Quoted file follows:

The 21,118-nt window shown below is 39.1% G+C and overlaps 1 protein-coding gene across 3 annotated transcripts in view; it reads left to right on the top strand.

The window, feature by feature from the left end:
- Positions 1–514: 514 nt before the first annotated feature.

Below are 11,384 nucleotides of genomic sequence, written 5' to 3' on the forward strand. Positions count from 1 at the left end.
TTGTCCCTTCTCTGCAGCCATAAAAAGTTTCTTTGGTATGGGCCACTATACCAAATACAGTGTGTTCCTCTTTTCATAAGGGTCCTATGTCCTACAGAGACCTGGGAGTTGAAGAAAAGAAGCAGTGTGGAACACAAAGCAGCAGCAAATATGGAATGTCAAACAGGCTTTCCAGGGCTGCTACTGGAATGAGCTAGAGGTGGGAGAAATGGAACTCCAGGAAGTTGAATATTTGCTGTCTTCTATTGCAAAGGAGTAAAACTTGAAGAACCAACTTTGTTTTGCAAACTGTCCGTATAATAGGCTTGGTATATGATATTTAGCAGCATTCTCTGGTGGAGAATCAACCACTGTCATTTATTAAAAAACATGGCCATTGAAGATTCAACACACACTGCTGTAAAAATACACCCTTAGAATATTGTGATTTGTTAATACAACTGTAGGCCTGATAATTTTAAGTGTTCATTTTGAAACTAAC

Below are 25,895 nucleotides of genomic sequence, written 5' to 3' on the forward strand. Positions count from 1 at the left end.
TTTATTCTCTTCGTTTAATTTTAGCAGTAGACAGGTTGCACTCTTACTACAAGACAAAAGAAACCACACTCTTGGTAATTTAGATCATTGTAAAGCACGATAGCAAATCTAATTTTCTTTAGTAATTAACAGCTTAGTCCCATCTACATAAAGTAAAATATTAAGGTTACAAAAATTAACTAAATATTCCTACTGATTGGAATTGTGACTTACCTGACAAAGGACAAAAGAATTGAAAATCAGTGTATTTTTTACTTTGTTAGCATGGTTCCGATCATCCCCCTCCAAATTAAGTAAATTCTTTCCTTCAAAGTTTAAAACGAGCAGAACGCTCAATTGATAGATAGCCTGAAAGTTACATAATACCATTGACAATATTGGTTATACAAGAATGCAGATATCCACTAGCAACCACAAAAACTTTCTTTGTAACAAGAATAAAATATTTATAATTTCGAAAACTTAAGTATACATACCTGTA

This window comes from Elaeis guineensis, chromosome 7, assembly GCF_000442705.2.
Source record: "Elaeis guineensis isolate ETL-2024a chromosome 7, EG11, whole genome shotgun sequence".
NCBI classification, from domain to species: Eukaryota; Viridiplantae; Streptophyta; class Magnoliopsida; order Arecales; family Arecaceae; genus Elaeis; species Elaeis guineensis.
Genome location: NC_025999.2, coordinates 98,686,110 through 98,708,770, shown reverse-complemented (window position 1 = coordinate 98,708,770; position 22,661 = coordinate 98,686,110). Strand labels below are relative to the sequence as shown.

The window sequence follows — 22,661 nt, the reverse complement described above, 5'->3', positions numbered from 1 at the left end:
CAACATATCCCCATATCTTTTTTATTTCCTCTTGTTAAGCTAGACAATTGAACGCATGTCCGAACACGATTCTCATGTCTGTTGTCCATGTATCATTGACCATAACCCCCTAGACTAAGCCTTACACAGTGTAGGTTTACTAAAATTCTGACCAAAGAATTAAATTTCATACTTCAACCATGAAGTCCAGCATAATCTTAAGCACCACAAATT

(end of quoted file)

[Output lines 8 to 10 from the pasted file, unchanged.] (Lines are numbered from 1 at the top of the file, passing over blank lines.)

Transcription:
This window comes from Elaeis guineensis, chromosome 7, assembly GCF_000442705.2.
Source record: "Elaeis guineensis isolate ETL-2024a chromosome 7, EG11, whole genome shotgun sequence".
NCBI classification, from domain to species: Eukaryota; Viridiplantae; Streptophyta; class Magnoliopsida; order Arecales; family Arecaceae; genus Elaeis; species Elaeis guineensis.